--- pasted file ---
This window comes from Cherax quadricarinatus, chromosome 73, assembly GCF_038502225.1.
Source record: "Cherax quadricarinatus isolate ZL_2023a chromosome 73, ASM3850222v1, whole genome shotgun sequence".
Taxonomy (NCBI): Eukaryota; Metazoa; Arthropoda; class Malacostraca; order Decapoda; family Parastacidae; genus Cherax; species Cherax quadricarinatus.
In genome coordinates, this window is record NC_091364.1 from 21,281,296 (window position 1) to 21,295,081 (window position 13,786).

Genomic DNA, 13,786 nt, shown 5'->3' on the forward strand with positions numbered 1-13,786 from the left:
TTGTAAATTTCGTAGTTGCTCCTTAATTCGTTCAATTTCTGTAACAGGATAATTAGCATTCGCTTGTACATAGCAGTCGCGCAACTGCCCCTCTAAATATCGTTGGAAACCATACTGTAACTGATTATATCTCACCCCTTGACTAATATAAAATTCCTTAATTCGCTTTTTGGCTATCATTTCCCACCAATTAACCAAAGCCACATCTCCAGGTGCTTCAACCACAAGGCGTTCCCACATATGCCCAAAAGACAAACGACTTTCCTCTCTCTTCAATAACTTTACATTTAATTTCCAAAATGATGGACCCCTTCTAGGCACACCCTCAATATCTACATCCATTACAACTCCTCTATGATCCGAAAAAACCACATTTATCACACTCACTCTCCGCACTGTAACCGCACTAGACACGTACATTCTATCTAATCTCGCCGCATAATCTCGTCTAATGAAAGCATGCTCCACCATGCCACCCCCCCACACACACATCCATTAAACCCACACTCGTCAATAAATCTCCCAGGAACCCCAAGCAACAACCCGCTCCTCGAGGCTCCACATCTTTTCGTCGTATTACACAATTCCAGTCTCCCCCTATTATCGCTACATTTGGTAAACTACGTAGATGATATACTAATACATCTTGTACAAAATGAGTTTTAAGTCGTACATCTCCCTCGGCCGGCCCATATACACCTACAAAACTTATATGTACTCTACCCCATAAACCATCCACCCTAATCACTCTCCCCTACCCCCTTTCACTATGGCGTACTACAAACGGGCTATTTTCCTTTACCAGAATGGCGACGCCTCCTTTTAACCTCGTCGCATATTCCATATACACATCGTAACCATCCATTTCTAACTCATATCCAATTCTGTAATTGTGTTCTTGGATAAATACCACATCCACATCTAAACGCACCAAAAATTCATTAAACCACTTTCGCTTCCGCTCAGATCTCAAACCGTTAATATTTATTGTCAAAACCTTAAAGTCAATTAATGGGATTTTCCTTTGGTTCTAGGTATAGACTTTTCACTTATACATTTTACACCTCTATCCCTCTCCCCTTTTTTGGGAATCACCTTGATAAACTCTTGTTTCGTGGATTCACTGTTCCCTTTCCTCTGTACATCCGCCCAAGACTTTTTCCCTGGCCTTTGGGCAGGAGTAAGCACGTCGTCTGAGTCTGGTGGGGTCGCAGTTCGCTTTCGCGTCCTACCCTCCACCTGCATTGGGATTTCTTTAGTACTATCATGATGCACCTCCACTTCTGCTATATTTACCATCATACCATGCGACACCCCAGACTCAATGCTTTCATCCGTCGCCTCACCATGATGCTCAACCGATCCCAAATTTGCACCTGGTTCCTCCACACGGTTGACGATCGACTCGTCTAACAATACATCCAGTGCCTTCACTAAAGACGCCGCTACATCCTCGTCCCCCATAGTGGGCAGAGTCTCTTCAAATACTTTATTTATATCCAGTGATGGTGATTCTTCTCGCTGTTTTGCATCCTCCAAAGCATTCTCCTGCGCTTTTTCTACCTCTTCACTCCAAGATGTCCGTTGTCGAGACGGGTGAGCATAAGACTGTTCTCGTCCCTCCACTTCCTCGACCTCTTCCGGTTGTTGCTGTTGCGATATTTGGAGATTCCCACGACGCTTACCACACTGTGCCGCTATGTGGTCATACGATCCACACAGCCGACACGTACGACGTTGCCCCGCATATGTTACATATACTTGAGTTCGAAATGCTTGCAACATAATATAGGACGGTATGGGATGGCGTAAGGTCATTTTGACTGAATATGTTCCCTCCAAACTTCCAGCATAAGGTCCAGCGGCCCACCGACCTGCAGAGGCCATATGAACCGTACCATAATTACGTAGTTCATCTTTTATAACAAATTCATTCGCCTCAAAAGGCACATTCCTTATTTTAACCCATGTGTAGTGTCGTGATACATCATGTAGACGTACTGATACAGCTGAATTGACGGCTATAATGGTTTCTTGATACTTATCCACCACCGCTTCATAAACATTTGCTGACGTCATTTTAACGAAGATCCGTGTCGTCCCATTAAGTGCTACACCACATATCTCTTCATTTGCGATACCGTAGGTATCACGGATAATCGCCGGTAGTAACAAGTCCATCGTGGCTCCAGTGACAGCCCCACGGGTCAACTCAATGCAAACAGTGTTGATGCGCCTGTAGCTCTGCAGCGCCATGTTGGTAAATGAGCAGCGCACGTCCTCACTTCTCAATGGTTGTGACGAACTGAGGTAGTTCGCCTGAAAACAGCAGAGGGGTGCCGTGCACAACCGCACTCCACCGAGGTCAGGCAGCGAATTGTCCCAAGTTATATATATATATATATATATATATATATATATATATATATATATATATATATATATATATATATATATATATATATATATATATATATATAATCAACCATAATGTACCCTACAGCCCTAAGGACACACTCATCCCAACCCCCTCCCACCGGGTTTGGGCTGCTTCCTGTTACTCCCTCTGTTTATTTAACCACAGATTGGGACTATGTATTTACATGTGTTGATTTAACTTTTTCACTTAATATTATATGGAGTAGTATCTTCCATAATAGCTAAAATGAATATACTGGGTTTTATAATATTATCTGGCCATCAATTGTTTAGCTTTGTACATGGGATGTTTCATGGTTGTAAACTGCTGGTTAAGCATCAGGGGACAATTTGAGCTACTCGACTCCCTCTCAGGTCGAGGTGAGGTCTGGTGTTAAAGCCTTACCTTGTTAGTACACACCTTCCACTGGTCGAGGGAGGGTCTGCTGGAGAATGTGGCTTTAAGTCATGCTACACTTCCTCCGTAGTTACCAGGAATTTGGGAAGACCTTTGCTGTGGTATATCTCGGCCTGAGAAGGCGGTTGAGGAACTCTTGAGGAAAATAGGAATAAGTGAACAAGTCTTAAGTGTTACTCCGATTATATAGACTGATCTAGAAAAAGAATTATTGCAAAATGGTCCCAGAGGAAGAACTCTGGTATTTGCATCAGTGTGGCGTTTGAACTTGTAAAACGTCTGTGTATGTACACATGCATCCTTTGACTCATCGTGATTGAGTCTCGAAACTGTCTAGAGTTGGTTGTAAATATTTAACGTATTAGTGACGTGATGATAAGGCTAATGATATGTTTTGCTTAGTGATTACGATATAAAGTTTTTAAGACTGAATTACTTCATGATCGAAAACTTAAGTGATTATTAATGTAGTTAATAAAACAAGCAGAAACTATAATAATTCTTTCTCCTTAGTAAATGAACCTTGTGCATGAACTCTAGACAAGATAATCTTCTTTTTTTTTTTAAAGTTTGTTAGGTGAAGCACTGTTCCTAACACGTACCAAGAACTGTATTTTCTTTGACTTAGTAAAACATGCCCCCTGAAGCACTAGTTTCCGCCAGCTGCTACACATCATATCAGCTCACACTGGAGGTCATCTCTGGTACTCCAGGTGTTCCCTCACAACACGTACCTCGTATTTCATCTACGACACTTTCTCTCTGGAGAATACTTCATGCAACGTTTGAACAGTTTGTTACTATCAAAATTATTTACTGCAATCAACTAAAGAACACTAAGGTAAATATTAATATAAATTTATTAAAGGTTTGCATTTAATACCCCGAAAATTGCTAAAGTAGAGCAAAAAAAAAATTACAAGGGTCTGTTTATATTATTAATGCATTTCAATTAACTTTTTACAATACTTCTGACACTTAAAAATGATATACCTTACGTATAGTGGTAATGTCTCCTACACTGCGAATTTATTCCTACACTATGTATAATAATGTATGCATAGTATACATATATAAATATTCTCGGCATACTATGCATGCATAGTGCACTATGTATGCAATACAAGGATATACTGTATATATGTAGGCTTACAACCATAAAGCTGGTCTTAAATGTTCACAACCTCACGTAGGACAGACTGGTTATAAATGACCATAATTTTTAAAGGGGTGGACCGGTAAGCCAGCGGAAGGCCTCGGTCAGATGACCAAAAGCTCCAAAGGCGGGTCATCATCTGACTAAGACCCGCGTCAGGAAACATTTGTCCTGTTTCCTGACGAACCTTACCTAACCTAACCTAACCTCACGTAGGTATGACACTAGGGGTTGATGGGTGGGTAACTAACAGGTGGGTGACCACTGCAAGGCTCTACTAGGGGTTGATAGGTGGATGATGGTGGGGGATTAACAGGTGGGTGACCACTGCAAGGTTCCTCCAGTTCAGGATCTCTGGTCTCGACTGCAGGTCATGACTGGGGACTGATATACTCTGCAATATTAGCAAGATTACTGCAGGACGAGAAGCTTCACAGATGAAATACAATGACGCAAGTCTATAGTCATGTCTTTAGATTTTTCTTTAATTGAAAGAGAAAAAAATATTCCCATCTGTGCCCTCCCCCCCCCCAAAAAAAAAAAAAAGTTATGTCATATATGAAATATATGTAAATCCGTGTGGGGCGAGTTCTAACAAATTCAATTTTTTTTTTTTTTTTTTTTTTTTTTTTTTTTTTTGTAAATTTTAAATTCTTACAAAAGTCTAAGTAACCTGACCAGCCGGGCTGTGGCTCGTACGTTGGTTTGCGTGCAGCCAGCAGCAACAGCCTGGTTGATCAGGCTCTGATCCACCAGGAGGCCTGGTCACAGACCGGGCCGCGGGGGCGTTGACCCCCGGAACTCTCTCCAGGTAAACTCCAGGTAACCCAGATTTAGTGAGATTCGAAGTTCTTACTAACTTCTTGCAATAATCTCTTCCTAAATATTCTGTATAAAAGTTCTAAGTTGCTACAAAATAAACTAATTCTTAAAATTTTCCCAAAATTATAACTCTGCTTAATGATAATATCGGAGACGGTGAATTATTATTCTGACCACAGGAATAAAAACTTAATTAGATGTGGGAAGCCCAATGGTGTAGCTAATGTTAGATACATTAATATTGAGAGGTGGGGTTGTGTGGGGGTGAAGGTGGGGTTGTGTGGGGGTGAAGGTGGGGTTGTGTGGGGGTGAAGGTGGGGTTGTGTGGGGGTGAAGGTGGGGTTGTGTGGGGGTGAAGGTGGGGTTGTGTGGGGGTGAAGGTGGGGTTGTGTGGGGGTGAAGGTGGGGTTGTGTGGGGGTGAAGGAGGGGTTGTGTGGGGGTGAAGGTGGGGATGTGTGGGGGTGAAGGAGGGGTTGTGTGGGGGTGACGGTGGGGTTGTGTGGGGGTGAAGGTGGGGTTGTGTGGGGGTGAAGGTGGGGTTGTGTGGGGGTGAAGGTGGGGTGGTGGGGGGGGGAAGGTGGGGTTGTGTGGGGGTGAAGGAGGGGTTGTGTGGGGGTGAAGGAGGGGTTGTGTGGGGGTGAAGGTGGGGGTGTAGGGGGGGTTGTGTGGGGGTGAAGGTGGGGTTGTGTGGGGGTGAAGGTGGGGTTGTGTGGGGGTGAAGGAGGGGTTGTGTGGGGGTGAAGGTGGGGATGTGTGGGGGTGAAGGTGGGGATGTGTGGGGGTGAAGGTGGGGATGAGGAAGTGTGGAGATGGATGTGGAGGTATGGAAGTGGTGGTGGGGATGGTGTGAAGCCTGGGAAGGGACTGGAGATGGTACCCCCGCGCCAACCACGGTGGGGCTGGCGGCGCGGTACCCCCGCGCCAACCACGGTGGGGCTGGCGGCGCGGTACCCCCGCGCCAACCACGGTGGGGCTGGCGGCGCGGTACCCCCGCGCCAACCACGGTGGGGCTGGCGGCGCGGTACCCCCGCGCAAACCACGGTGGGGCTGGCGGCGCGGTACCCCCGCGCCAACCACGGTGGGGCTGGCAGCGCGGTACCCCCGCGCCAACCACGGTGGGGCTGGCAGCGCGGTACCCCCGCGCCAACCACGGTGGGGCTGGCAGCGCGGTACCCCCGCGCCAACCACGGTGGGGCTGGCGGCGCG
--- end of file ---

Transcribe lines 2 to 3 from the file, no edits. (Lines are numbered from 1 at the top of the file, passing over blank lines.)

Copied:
Source record: "Cherax quadricarinatus isolate ZL_2023a chromosome 73, ASM3850222v1, whole genome shotgun sequence".
Taxonomy (NCBI): Eukaryota; Metazoa; Arthropoda; class Malacostraca; order Decapoda; family Parastacidae; genus Cherax; species Cherax quadricarinatus.